Many happy months slipped by and he turned a year-old. Big and strong, his muscles rippling. He was vying for far more attention than our girl, trying to nudge her out, asking us to carry him instead! He would snuggle besides her given a chance and push her off in a one-sided competition. The girl would raise a ruckus. We were getting worried. The decision to move him into the kennel, came from the boss. I had many sleepless nights hearing Bruno’s sad wails, as he sang in different Beethoven symphonies, and even as if in a Zubin Mehta orchestra! It was insurmountable misery.

Of barks, greets and tricks

The morning walks were, however, like a skating rink experience. Bruno was taller than me and would drag me as per his whims – I simply didn’t have enough strength to control him. All the other street or pet dogs on the P&T Quarters roads would make way for this Hitler in the making. There wouldn’t be even a single yelp from them, till he moved on with his nose up in the air.

One evening a colleague of mine from Taj, Sanjay Goel, and his wife Archana, came to visit us. As they rang the bell, we heard Bruno’s friendly bark. I had instructed him to behave and not to beg for goodies in his Namaste style. I came down from the mezzanine living room, cracking open the door so that our canine friend wouldn’t get in. Lo! He was excitedly frothing and going crazy besides them. As soon as Sanjay pushed the door wider to shake hands, I saw Bruno slip in slyly and gallop up the stairs. Seconds later, we heard a loud thud from above. He had landed full force on the divan where the baby was sleeping! Not a sound or a cry came out, it was all quiet.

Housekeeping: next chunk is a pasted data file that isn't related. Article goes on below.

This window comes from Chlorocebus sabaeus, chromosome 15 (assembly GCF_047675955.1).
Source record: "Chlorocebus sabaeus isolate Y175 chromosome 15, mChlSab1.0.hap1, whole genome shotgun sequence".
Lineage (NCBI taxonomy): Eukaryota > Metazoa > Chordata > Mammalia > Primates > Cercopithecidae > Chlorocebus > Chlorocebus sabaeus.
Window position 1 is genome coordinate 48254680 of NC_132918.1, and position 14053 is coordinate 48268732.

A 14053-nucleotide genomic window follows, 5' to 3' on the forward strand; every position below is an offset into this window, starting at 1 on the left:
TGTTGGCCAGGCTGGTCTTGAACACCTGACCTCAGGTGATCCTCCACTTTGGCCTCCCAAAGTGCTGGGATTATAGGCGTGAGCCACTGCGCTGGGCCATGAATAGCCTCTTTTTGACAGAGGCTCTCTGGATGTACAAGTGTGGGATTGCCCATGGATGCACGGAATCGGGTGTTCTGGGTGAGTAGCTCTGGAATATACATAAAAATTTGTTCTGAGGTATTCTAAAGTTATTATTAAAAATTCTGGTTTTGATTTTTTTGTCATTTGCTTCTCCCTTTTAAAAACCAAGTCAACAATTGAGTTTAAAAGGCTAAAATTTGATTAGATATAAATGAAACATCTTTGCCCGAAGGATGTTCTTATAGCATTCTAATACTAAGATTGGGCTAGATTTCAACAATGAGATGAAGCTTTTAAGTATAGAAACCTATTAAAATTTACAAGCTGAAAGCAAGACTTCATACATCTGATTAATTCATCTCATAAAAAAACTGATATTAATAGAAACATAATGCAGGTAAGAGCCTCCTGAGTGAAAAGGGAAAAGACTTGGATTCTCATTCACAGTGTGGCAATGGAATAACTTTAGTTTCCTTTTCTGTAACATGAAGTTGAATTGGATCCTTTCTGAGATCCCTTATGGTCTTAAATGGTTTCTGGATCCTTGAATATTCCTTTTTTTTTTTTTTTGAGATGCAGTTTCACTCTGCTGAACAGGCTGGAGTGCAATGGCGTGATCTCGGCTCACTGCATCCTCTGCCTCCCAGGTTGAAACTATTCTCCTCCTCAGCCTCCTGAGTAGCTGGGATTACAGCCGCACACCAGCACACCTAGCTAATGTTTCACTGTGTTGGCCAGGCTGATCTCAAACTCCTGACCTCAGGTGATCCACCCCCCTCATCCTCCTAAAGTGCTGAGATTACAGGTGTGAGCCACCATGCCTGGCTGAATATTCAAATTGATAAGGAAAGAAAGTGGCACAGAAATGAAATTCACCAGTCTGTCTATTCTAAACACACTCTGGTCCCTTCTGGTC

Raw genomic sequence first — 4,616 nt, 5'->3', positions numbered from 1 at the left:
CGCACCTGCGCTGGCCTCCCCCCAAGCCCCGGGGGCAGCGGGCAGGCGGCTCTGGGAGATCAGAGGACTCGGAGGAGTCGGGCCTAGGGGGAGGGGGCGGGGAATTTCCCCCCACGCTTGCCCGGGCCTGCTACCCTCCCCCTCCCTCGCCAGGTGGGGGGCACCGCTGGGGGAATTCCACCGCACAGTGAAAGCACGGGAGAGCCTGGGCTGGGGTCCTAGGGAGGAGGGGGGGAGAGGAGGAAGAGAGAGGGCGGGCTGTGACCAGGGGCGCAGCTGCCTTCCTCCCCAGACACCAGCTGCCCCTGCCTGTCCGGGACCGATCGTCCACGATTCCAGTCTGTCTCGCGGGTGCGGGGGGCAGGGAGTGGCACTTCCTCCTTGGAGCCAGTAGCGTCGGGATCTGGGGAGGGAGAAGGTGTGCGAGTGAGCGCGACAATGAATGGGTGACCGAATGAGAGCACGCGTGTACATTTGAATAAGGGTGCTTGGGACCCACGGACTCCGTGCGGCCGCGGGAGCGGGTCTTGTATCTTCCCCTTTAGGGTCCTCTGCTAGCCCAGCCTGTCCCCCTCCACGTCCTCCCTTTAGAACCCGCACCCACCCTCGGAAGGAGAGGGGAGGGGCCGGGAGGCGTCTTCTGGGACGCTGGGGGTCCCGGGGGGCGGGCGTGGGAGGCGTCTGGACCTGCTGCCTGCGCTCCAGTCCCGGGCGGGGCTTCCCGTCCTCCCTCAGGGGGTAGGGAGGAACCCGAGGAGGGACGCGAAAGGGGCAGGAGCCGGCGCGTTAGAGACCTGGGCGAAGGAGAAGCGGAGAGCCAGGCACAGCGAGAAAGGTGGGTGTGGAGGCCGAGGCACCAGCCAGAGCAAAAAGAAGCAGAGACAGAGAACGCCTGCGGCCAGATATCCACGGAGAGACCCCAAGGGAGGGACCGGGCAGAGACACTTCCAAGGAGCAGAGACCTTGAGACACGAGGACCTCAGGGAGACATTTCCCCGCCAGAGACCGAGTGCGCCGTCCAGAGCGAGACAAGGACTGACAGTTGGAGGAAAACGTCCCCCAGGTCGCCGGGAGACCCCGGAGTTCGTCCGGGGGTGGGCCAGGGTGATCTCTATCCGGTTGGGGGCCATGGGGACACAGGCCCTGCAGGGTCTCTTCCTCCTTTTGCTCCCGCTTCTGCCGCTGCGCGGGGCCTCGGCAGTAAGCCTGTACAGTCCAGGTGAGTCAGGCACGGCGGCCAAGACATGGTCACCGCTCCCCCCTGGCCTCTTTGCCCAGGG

I broke into a cold sweat and ran up the stairs, my heart pounding in my mouth. There he was, grinning at me with his head next to the baby’s bum while she was smiling and cooing gently, creating gurgling gibberish sounds.

German dogs are mad buggers; Bruno was an extra special specimen. He would scratch his face with his silly paws or try to bite his limbs, just to while away some time. I used to give him chirputlees (a tight finger snap on his mouth or stubby nose). He would stop for a few moments and get back to it, as soon as he made sure I was busy with something else.

One day, I was tending to the round cement fish tank at the garden while Bruno was busy chasing the frogs away. After a while, he got bored of them. He came and sat next to me, watching the gold fish. I was immersed in cleaning the four-feet tank, when I caught him biting his hind thigh. I yelled. He stopped, ran around the garden and settled down a few feet away. I resumed my deep cleaning when I heard him yelp. I turned just in time to see him in a big pool of blood! In those few minutes, he had bitten himself so hard that the artery had snapped and blood was gushing out like a fountain. I pressed my handkerchief to the wound, but to no avail. Bruno collapsed. Seeing such a big pool of blood, my head spun and I fainted.

I was awakened, God knows how many minutes later, by the gentle splash of water from a worried MIL. She was petrified to see both the heroes unconscious on the ground. I gathered myself up groggily and touched Bruno. He did not move, and was barely breathing. The three of us heaved him up into the car to the GKVK vet hospital nearby…

A lot changed that day. Memories of the unconditional love he gave us bring a big broad smile each time; even to this day. We miss his cheerful, loving antics and a full life of exuberance.

Venu Rao

7th September 2020